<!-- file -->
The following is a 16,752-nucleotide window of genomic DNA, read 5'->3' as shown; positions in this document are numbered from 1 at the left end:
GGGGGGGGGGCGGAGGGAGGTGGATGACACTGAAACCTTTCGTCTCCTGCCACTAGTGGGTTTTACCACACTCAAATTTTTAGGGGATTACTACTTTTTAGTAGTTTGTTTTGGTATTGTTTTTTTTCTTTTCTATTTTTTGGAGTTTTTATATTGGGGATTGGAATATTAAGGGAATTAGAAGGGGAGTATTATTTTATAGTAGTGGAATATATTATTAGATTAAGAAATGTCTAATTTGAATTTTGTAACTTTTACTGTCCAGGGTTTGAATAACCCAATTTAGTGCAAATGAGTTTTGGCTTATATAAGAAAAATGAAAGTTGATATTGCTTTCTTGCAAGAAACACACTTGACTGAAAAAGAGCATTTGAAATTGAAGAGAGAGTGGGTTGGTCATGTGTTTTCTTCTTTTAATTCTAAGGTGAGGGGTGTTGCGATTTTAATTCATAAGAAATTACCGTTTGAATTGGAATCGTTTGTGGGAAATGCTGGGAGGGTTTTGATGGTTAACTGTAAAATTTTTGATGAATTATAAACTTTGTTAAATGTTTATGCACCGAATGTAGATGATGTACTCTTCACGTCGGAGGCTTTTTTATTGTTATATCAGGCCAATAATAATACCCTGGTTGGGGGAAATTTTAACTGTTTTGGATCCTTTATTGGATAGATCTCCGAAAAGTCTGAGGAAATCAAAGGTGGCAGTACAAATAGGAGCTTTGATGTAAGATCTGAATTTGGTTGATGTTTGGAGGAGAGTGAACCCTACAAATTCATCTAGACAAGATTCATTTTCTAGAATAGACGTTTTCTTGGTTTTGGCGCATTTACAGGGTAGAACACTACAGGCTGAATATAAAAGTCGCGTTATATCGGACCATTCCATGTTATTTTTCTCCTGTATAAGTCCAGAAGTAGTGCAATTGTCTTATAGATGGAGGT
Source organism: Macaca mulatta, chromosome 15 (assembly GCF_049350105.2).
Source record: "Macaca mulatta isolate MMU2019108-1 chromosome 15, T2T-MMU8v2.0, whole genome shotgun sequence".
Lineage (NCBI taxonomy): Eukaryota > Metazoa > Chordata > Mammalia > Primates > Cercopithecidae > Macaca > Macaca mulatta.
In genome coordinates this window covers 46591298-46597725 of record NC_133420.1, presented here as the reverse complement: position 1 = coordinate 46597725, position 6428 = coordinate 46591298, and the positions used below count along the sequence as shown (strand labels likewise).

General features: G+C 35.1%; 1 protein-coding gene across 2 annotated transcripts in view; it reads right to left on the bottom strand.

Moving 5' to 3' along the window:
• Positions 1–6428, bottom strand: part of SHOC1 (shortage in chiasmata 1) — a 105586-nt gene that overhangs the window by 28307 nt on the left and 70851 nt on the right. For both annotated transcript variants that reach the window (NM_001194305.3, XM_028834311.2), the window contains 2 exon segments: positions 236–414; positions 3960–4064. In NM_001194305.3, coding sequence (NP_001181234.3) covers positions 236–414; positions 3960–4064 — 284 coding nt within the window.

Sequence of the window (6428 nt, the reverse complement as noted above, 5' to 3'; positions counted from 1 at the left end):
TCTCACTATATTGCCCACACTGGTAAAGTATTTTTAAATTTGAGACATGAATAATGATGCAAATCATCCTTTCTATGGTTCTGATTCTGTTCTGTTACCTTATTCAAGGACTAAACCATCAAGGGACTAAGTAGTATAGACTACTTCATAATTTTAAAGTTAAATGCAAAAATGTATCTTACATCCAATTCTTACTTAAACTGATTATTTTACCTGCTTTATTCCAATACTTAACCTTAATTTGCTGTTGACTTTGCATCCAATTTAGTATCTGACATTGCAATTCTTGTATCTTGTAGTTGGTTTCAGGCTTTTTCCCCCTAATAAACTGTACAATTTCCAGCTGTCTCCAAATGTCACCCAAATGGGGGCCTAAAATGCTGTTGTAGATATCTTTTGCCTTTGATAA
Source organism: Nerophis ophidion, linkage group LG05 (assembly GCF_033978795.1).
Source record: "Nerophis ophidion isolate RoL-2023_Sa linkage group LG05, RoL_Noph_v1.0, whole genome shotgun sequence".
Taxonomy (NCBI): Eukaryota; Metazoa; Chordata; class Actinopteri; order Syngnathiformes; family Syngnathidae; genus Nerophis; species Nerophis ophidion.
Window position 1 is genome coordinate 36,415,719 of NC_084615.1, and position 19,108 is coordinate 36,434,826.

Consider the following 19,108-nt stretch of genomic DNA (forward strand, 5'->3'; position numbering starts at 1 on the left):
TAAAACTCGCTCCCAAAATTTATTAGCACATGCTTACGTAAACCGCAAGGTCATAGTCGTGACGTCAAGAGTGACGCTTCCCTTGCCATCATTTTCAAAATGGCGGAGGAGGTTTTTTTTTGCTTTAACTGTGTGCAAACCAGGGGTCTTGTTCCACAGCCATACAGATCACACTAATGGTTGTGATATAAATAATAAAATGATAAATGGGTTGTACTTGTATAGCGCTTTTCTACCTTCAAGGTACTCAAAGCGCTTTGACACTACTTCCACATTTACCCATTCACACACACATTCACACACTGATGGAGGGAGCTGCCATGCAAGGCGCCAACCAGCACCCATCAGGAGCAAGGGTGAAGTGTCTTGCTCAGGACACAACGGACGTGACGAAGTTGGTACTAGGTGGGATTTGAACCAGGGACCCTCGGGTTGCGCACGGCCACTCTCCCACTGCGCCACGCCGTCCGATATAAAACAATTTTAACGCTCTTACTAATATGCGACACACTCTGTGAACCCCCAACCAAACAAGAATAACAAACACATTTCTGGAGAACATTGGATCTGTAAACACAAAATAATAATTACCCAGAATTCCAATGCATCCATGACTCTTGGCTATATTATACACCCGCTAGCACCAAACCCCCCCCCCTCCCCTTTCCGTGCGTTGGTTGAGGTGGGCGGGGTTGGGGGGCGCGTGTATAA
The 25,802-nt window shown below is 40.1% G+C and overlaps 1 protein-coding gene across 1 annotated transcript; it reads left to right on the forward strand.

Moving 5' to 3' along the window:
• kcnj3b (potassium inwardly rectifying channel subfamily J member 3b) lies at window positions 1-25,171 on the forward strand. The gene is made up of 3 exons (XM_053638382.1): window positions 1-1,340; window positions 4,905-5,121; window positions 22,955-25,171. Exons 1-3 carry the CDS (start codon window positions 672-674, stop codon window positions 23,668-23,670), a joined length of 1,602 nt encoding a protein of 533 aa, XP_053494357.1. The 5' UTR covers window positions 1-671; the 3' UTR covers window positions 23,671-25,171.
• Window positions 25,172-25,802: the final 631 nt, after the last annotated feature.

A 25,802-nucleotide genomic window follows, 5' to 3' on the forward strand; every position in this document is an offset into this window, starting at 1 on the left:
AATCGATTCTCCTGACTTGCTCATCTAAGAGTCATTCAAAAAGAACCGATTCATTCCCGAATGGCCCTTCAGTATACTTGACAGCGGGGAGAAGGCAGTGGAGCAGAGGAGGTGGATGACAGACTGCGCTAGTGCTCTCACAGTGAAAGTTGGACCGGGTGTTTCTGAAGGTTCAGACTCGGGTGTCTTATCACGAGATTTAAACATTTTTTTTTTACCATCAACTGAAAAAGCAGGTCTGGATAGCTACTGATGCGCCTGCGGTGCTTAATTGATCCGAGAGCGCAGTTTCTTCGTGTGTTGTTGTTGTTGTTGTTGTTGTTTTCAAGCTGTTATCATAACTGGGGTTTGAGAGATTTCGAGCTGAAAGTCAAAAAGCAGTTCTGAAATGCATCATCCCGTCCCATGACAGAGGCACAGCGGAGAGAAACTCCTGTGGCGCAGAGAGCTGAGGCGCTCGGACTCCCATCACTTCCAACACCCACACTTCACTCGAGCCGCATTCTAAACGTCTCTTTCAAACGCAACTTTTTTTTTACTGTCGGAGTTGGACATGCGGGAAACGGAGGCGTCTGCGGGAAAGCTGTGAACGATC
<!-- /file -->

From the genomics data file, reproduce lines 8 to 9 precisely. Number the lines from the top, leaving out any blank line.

Moving 5' to 3' along the window:
• Positions 1–6428, bottom strand: part of SHOC1 (shortage in chiasmata 1) — a 105586-nt gene that overhangs the window by 28307 nt on the left and 70851 nt on the right. For both annotated transcript variants that reach the window (NM_001194305.3, XM_028834311.2), the window contains 2 exon segments: positions 236–414; positions 3960–4064. In NM_001194305.3, coding sequence (NP_001181234.3) covers positions 236–414; positions 3960–4064 — 284 coding nt within the window.